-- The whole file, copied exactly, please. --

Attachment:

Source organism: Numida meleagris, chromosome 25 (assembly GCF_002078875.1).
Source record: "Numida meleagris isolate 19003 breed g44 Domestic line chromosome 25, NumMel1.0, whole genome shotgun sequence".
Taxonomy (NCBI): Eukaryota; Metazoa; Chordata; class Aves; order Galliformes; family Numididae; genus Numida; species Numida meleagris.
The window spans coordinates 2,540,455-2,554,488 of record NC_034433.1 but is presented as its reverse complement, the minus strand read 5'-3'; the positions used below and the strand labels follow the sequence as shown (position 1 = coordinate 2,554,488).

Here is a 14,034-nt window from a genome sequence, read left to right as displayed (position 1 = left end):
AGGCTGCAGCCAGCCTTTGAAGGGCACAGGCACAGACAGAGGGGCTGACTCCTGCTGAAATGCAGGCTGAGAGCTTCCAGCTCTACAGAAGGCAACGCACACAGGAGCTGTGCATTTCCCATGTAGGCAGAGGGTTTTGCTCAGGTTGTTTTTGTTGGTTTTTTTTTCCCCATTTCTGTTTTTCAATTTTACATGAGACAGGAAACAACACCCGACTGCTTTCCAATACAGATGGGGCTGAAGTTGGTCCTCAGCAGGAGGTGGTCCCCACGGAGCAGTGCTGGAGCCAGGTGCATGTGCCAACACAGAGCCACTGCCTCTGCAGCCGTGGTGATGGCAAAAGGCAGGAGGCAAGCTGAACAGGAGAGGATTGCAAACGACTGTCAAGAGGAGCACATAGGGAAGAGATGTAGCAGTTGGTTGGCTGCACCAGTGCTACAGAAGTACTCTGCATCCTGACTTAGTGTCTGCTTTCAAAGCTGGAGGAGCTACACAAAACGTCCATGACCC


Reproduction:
Source organism: Numida meleagris, chromosome 25 (assembly GCF_002078875.1).
Source record: "Numida meleagris isolate 19003 breed g44 Domestic line chromosome 25, NumMel1.0, whole genome shotgun sequence".
Taxonomy (NCBI): Eukaryota; Metazoa; Chordata; class Aves; order Galliformes; family Numididae; genus Numida; species Numida meleagris.
The window spans coordinates 2,540,455-2,554,488 of record NC_034433.1 but is presented as its reverse complement, the minus strand read 5'-3'; the positions used below and the strand labels follow the sequence as shown (position 1 = coordinate 2,554,488).

Here is a 14,034-nt window from a genome sequence, read left to right as displayed (position 1 = left end):
AGGCTGCAGCCAGCCTTTGAAGGGCACAGGCACAGACAGAGGGGCTGACTCCTGCTGAAATGCAGGCTGAGAGCTTCCAGCTCTACAGAAGGCAACGCACACAGGAGCTGTGCATTTCCCATGTAGGCAGAGGGTTTTGCTCAGGTTGTTTTTGTTGGTTTTTTTTTCCCCATTTCTGTTTTTCAATTTTACATGAGACAGGAAACAACACCCGACTGCTTTCCAATACAGATGGGGCTGAAGTTGGTCCTCAGCAGGAGGTGGTCCCCACGGAGCAGTGCTGGAGCCAGGTGCATGTGCCAACACAGAGCCACTGCCTCTGCAGCCGTGGTGATGGCAAAAGGCAGGAGGCAAGCTGAACAGGAGAGGATTGCAAACGACTGTCAAGAGGAGCACATAGGGAAGAGATGTAGCAGTTGGTTGGCTGCACCAGTGCTACAGAAGTACTCTGCATCCTGACTTAGTGTCTGCTTTCAAAGCTGGAGGAGCTACACAAAACGTCCATGACCC